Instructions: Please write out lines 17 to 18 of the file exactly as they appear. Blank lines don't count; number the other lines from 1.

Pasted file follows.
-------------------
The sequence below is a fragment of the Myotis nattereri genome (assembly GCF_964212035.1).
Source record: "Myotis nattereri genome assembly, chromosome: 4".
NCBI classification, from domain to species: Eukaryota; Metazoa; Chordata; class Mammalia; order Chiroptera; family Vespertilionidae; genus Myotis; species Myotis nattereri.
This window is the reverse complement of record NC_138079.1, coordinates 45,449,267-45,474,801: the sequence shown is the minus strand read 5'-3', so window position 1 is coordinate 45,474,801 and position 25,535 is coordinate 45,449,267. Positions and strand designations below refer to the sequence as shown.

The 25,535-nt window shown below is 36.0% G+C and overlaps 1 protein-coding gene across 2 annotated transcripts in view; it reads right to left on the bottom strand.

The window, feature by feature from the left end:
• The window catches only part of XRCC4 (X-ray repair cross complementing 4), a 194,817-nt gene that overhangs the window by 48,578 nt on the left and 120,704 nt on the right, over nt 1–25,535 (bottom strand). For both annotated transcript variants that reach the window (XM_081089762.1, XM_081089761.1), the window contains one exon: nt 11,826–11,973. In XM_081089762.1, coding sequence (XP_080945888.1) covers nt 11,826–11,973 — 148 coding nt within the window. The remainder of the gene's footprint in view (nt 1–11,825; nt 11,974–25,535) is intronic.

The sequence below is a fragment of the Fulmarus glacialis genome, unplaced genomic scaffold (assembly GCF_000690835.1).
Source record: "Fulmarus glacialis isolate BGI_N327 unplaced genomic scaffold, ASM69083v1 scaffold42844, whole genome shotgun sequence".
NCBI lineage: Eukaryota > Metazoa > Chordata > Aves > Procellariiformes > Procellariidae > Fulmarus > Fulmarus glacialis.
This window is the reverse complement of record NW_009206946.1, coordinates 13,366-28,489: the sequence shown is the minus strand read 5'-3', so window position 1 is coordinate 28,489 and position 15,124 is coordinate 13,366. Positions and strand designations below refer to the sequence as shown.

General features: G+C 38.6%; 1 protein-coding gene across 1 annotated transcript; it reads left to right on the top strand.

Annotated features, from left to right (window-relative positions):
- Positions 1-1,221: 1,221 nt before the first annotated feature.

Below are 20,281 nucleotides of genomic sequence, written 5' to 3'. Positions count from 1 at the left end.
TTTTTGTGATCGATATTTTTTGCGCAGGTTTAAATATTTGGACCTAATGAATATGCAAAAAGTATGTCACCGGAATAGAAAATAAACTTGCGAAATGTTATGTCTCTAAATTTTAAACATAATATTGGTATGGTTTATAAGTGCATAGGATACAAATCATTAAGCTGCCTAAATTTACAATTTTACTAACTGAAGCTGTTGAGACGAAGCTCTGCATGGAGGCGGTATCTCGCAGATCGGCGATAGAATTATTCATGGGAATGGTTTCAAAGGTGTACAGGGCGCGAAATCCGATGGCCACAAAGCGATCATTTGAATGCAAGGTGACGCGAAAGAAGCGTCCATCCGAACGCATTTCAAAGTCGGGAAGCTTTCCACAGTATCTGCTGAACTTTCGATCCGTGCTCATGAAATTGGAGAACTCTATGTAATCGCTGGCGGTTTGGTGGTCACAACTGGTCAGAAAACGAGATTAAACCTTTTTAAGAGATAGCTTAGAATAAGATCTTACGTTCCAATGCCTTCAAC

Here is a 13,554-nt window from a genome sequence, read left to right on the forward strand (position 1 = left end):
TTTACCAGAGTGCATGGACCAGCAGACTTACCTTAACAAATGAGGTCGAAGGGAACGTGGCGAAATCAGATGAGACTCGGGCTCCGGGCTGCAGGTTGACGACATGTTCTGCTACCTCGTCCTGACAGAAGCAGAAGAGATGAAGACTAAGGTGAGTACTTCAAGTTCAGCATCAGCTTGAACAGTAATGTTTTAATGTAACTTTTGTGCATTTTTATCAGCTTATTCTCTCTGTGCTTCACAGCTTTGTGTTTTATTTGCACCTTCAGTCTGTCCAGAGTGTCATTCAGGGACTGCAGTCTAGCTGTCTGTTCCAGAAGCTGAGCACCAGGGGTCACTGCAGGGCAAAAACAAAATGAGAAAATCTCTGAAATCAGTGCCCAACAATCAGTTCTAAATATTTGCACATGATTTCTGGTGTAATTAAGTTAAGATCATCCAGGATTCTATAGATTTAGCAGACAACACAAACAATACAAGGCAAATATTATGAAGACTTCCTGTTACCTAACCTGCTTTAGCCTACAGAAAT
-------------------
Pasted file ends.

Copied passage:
Here is a 13,554-nt window from a genome sequence, read left to right on the forward strand (position 1 = left end):
TTTACCAGAGTGCATGGACCAGCAGACTTACCTTAACAAATGAGGTCGAAGGGAACGTGGCGAAATCAGATGAGACTCGGGCTCCGGGCTGCAGGTTGACGACATGTTCTGCTACCTCGTCCTGACAGAAGCAGAAGAGATGAAGACTAAGGTGAGTACTTCAAGTTCAGCATCAGCTTGAACAGTAATGTTTTAATGTAACTTTTGTGCATTTTTATCAGCTTATTCTCTCTGTGCTTCACAGCTTTGTGTTTTATTTGCACCTTCAGTCTGTCCAGAGTGTCATTCAGGGACTGCAGTCTAGCTGTCTGTTCCAGAAGCTGAGCACCAGGGGTCACTGCAGGGCAAAAACAAAATGAGAAAATCTCTGAAATCAGTGCCCAACAATCAGTTCTAAATATTTGCACATGATTTCTGGTGTAATTAAGTTAAGATCATCCAGGATTCTATAGATTTAGCAGACAACACAAACAATACAAGGCAAATATTATGAAGACTTCCTGTTACCTAACCTGCTTTAGCCTACAGAAAT